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A bright Saturday afternoon at Ascot 20 years ago today would go down in horse racing history and send the UK betting industry into a state of near meltdown.

September 28th, 1996, would prove a defining day in the blossoming career of 25-year-old Italian jockey Frankie Dettori – the day of his unforgettable "Magnificent Seven".

Already making a name for himself in the horse racing world, the popular and effervescent Italian had a mount in all seven of the races that day, which together made up Ascot's Festival of British Racing. Some were quality horses and the bookies' favourite, but others were considered outclassed by stronger rivals in their particular race.

Against all the odds, Dettori would ride each of his mounts to victory, winning all seven fixtures on the day's race card to notch up what would become known as his "Magnificent Seven". Twenty years on he still sees it as the outstanding accomplishment of his record-breaking career, but for the bookies it was an all-out catastrophe.

Many punters routinely put their money on their favourite jockey, rather than "studying the form" to back particular horses in races where they should do well. Gambling on consistently successful jockeys could prove a winning formula, though the odds were often short and the winnings modest but regular.

Not so on that day, when punters who had put their money on Dettori reeled in the winnings race after race, and there were plenty of them backing the up-and-coming jockey. The really big winners had placed accumulator bets on Dettori's rides, combining their wager on four or more selections, but only paying out if they were all winners. The risk is much higher as the entire bet is lost if just a single selection fails, but the rewards are much higher if all the selections are winners.

The combined odds of Dettori winning all seven races were almost 236,000-to-one for anyone taking advantage of the odds that morning. One lucky punter reportedly won more than £500,000 from his accumulator bet, while it was estimated that the overall bookies' losses from the Magnificent Seven topped £40 million.

Dettori's first ride, in the 2pm Cumberland Lodge Stakes, was the favourite and won as expected, but his second, 35 minutes later, was a 12-1 long shot which won despite the odds. After winning the big money Queen Elizabeth II Stakes aboard Mark of Esteem, the excitement began to build.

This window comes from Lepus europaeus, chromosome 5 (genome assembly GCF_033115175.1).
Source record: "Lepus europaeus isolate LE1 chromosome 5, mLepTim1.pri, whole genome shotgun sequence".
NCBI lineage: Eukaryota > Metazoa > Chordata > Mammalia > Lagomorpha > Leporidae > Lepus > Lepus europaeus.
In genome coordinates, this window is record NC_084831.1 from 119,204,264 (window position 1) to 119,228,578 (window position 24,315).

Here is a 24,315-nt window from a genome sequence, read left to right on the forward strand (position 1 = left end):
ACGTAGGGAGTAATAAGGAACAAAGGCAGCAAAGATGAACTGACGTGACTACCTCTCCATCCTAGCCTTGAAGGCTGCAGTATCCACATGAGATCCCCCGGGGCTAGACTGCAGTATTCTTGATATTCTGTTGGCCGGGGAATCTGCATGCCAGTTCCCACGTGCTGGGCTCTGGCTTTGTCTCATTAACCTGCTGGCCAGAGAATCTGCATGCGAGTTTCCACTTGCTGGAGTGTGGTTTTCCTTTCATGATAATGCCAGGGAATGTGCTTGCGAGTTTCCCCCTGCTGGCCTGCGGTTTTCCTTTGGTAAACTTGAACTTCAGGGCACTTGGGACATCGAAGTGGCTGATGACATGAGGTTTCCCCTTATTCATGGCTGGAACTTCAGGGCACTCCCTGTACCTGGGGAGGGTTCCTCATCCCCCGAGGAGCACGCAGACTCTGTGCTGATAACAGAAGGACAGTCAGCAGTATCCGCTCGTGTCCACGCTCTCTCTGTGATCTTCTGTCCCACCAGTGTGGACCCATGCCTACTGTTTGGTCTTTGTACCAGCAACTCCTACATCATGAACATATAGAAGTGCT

Decorated Hero carried Dettori to his fourth win at a modest 7-1, while Fatefully claimed a narrow victory in the fifth race. By now excitement at the race course was reaching fever pitch and when Dettori claimed his sixth win on joint favourite Lochangel, the BBC hastily switched its planned "Grandstand" coverage to live action from Ascot for the seventh and final race.

Although lacking in experience Dettori's mount, Fujiyama Crest, started as 2-1 favourite, but was carrying top weight against a quality field. Leading from the off, both punters and commentators feared the hose would fade in the final furlongs but he narrowly held out to cross the line in front and seal Dettori's place in history.

Overjoyed, the Italian performed his trademark flying dismount, leaping from the saddle to the rapturous cheers of the crowd. A bronze statue outside Ascot now immortalises that history-making moment.

Dettori went on to win almost all of flat racing's greatest prizes and become an in-demand celebrity widely known for his bubbly personality, sharp dress sense and unmistakeable accent. At 45 he is still riding successfully, notching up his 3,000th winner last month.

Five years after his Magnificent Seven he heard that Fujiyama Crest, the horse which carried him across the line for the seventh time, was going to the sales as an eight-year-old approaching the end of his racing career. Dettori bought him and immediately retired him, Fujiyama Crest becoming a much-loved family pet at the Dettoris' home in Newmarket. He died there peacefully in his paddock last year at the grand old age of 23.

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